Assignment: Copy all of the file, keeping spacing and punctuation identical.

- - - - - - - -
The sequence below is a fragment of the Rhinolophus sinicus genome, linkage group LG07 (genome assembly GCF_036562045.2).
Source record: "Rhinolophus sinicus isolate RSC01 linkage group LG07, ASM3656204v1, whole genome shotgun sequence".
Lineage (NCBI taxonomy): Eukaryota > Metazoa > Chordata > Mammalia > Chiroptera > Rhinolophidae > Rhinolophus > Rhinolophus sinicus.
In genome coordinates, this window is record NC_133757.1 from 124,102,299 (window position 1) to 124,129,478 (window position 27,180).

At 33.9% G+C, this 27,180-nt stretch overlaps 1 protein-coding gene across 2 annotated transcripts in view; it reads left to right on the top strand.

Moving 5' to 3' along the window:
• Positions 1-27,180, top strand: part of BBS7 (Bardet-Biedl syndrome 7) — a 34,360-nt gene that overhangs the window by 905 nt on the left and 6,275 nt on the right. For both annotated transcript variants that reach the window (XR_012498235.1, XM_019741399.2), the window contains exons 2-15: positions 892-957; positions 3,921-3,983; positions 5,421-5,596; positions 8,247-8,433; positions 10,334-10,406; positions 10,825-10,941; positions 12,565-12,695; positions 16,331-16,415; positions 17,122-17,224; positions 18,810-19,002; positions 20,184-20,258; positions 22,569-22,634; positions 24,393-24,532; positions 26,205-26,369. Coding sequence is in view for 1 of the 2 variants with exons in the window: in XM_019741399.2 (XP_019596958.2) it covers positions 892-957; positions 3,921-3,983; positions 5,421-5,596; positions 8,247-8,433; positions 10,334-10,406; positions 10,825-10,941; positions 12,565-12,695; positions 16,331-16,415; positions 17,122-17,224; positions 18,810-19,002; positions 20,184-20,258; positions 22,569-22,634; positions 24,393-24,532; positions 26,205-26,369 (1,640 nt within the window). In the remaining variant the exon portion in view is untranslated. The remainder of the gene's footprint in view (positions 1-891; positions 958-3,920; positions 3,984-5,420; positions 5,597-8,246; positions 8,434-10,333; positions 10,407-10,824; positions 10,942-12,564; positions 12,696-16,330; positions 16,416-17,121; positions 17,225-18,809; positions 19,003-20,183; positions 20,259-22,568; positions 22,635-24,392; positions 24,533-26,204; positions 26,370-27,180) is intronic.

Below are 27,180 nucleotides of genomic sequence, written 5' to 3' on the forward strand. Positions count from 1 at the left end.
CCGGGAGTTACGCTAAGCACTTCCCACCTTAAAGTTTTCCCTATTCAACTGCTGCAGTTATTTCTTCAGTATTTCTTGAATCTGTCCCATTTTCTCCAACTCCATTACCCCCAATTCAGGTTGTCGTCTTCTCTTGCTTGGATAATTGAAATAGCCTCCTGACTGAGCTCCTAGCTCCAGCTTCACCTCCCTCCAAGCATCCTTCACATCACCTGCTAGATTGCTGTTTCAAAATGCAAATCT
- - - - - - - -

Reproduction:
The sequence below is a fragment of the Rhinolophus sinicus genome, linkage group LG07 (genome assembly GCF_036562045.2).
Source record: "Rhinolophus sinicus isolate RSC01 linkage group LG07, ASM3656204v1, whole genome shotgun sequence".
Lineage (NCBI taxonomy): Eukaryota > Metazoa > Chordata > Mammalia > Chiroptera > Rhinolophidae > Rhinolophus > Rhinolophus sinicus.
In genome coordinates, this window is record NC_133757.1 from 124,102,299 (window position 1) to 124,129,478 (window position 27,180).

At 33.9% G+C, this 27,180-nt stretch overlaps 1 protein-coding gene across 2 annotated transcripts in view; it reads left to right on the top strand.

Moving 5' to 3' along the window:
• Positions 1-27,180, top strand: part of BBS7 (Bardet-Biedl syndrome 7) — a 34,360-nt gene that overhangs the window by 905 nt on the left and 6,275 nt on the right. For both annotated transcript variants that reach the window (XR_012498235.1, XM_019741399.2), the window contains exons 2-15: positions 892-957; positions 3,921-3,983; positions 5,421-5,596; positions 8,247-8,433; positions 10,334-10,406; positions 10,825-10,941; positions 12,565-12,695; positions 16,331-16,415; positions 17,122-17,224; positions 18,810-19,002; positions 20,184-20,258; positions 22,569-22,634; positions 24,393-24,532; positions 26,205-26,369. Coding sequence is in view for 1 of the 2 variants with exons in the window: in XM_019741399.2 (XP_019596958.2) it covers positions 892-957; positions 3,921-3,983; positions 5,421-5,596; positions 8,247-8,433; positions 10,334-10,406; positions 10,825-10,941; positions 12,565-12,695; positions 16,331-16,415; positions 17,122-17,224; positions 18,810-19,002; positions 20,184-20,258; positions 22,569-22,634; positions 24,393-24,532; positions 26,205-26,369 (1,640 nt within the window). In the remaining variant the exon portion in view is untranslated. The remainder of the gene's footprint in view (positions 1-891; positions 958-3,920; positions 3,984-5,420; positions 5,597-8,246; positions 8,434-10,333; positions 10,407-10,824; positions 10,942-12,564; positions 12,696-16,330; positions 16,416-17,121; positions 17,225-18,809; positions 19,003-20,183; positions 20,259-22,568; positions 22,635-24,392; positions 24,533-26,204; positions 26,370-27,180) is intronic.

Below are 27,180 nucleotides of genomic sequence, written 5' to 3' on the forward strand. Positions count from 1 at the left end.
CCGGGAGTTACGCTAAGCACTTCCCACCTTAAAGTTTTCCCTATTCAACTGCTGCAGTTATTTCTTCAGTATTTCTTGAATCTGTCCCATTTTCTCCAACTCCATTACCCCCAATTCAGGTTGTCGTCTTCTCTTGCTTGGATAATTGAAATAGCCTCCTGACTGAGCTCCTAGCTCCAGCTTCACCTCCCTCCAAGCATCCTTCACATCACCTGCTAGATTGCTGTTTCAAAATGCAAATCT